The hunt is on after a 1,000-yuan ($157) bounty was offered by the government of Liuzhou, in South China's Guangxi Zhuang Autonomous Region, to anyone who catches a piranha, one of which attacked two local men last weekend.
The resident, surnamed Zhang, said he was bitten by a piranha he caught and claimed he saw two others.
The ferocious, flesh-eating fish, and the bounty on their heads, have mobilized local anglers who have been fishing from the banks and trolling from boats on the Liujiang River.
Piranhas are native to the Amazon and the Paraguay rivers in South America.
"People, including members of Liuzhou Fishing Association and ordinary residents, are asked to go catch the fish with free meat provided by the city government," said Lu Zhengxiang, general secretary of the fishing association. "Anyone who catches a piranha will be given a reward of 1,000 yuan."
"In response to the official request, which was issued on Monday, our association has called on members to go fishing between 2 pm to 4 pm, as the species favors the day's highest temperature," Lu added.
The hunt will extend from the site where the attack occurred to include 15 kilometers of the river's banks.
"Over the past two days, there were about 30 to 50 anglers who were fishing for piranha," Lu told the Global Times.
Experts told the Global Times that piranhas are not likely to live through the winter as the water temperature of the Liujiang River drops below 15 C for many months.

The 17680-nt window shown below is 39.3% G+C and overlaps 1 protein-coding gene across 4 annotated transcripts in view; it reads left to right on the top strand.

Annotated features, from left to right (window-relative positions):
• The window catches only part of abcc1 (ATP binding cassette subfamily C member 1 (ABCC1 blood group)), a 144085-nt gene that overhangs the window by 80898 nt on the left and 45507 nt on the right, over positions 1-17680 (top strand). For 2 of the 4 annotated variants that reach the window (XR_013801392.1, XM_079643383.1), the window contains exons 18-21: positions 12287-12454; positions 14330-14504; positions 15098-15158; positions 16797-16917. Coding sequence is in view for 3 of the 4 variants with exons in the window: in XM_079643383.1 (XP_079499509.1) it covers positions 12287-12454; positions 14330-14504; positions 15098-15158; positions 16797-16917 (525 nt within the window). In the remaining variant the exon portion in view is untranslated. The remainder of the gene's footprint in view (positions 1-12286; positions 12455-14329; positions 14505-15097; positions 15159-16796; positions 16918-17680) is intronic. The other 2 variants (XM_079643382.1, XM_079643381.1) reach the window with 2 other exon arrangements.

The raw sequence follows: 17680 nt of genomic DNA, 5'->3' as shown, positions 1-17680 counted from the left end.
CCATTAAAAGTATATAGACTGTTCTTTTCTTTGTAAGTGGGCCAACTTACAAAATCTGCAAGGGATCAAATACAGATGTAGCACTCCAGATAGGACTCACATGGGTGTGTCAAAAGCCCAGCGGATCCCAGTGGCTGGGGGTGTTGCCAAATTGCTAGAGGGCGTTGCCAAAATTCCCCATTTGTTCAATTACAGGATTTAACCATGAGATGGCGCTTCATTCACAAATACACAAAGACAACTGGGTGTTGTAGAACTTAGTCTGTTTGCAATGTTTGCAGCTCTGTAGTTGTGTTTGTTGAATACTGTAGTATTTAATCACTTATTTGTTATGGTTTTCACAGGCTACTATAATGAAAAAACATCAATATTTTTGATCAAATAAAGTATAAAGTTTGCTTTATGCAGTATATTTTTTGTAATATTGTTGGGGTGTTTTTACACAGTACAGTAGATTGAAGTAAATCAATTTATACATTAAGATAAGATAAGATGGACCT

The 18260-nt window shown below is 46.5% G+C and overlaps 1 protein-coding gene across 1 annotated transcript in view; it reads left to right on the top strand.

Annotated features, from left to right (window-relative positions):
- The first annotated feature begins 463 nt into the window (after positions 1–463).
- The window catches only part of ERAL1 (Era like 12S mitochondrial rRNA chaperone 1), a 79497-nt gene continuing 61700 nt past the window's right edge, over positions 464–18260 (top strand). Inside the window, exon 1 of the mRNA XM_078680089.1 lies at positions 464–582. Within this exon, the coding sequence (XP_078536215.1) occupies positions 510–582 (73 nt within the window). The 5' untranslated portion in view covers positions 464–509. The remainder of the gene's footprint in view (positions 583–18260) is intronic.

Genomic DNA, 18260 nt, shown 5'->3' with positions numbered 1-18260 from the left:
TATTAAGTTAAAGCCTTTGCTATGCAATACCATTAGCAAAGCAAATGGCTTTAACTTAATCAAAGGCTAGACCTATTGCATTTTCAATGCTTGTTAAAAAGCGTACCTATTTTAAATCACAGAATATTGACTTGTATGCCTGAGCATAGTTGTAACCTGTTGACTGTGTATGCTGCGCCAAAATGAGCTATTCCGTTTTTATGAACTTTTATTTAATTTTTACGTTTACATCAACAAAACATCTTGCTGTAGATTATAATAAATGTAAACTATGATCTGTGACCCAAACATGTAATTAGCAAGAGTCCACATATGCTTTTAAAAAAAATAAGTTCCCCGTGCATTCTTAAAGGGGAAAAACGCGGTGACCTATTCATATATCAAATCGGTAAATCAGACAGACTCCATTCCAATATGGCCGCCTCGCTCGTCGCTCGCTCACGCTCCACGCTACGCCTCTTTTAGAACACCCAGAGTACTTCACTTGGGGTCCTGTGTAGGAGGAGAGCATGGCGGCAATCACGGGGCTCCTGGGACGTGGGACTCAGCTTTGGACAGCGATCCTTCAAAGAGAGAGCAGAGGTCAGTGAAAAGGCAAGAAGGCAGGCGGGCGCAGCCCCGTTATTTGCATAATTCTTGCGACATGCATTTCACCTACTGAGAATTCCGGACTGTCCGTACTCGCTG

"The attack on Saturday aroused concern over how the alien species got into the river. Some believe they were dumped in the Liujiang River by aquarium keepers," said an anonymous official from the aquatic department of Liuzhou Bureau for Fishery and Livestock.
The official pointed out that widespread fishing for the piranha might also harm indigenous fish in the river.
"No piranha has been found yet during the hunt over the past two days," the official said.
"The search for piranha in the city has even extended to the local aquaculture market, through which most alien species are introduced into the wild," he added.
"There is a lack of supervision on the aquaculture market in the country, since no specific rule exists to regulate the sales of these non-indigenous and carnivorous fishes," said Tang Wenqiao, professor with the Institute of Fisheries and Life Research at Shanghai Ocean University.
"However, sales of alien species, like piranhas, will not be regulated until experts can confirm they pose a danger," Tang told the Global Times.